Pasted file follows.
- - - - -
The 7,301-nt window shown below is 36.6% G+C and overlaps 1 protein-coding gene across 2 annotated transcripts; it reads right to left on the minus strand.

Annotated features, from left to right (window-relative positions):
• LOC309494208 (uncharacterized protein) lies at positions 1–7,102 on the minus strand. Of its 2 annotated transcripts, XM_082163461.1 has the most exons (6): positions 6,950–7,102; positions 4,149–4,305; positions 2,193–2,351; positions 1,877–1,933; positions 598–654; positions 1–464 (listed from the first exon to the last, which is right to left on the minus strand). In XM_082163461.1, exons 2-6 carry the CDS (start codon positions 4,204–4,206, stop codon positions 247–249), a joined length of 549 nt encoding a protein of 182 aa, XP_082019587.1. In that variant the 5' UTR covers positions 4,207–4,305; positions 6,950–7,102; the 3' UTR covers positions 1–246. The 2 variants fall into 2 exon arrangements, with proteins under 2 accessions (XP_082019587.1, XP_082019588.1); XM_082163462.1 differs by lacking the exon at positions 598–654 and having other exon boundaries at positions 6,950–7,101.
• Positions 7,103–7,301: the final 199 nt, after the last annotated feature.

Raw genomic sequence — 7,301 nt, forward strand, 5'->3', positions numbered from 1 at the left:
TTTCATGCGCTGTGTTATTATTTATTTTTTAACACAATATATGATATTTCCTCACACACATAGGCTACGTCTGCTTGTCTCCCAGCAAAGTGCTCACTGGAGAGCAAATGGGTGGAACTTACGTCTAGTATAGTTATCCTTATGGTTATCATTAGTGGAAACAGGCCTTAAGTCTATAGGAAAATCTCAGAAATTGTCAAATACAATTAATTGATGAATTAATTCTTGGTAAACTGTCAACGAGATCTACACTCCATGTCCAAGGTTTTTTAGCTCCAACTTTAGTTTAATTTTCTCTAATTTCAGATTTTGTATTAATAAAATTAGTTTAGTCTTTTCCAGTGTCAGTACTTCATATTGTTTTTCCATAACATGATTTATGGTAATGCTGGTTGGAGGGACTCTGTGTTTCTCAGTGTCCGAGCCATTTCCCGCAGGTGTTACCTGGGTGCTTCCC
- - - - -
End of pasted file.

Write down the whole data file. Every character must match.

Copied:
The 7,301-nt window shown below is 36.6% G+C and overlaps 1 protein-coding gene across 2 annotated transcripts; it reads right to left on the minus strand.

Annotated features, from left to right (window-relative positions):
• LOC309494208 (uncharacterized protein) lies at positions 1–7,102 on the minus strand. Of its 2 annotated transcripts, XM_082163461.1 has the most exons (6): positions 6,950–7,102; positions 4,149–4,305; positions 2,193–2,351; positions 1,877–1,933; positions 598–654; positions 1–464 (listed from the first exon to the last, which is right to left on the minus strand). In XM_082163461.1, exons 2-6 carry the CDS (start codon positions 4,204–4,206, stop codon positions 247–249), a joined length of 549 nt encoding a protein of 182 aa, XP_082019587.1. In that variant the 5' UTR covers positions 4,207–4,305; positions 6,950–7,102; the 3' UTR covers positions 1–246. The 2 variants fall into 2 exon arrangements, with proteins under 2 accessions (XP_082019587.1, XP_082019588.1); XM_082163462.1 differs by lacking the exon at positions 598–654 and having other exon boundaries at positions 6,950–7,101.
• Positions 7,103–7,301: the final 199 nt, after the last annotated feature.

Raw genomic sequence — 7,301 nt, forward strand, 5'->3', positions numbered from 1 at the left:
TTTCATGCGCTGTGTTATTATTTATTTTTTAACACAATATATGATATTTCCTCACACACATAGGCTACGTCTGCTTGTCTCCCAGCAAAGTGCTCACTGGAGAGCAAATGGGTGGAACTTACGTCTAGTATAGTTATCCTTATGGTTATCATTAGTGGAAACAGGCCTTAAGTCTATAGGAAAATCTCAGAAATTGTCAAATACAATTAATTGATGAATTAATTCTTGGTAAACTGTCAACGAGATCTACACTCCATGTCCAAGGTTTTTTAGCTCCAACTTTAGTTTAATTTTCTCTAATTTCAGATTTTGTATTAATAAAATTAGTTTAGTCTTTTCCAGTGTCAGTACTTCATATTGTTTTTCCATAACATGATTTATGGTAATGCTGGTTGGAGGGACTCTGTGTTTCTCAGTGTCCGAGCCATTTCCCGCAGGTGTTACCTGGGTGCTTCCC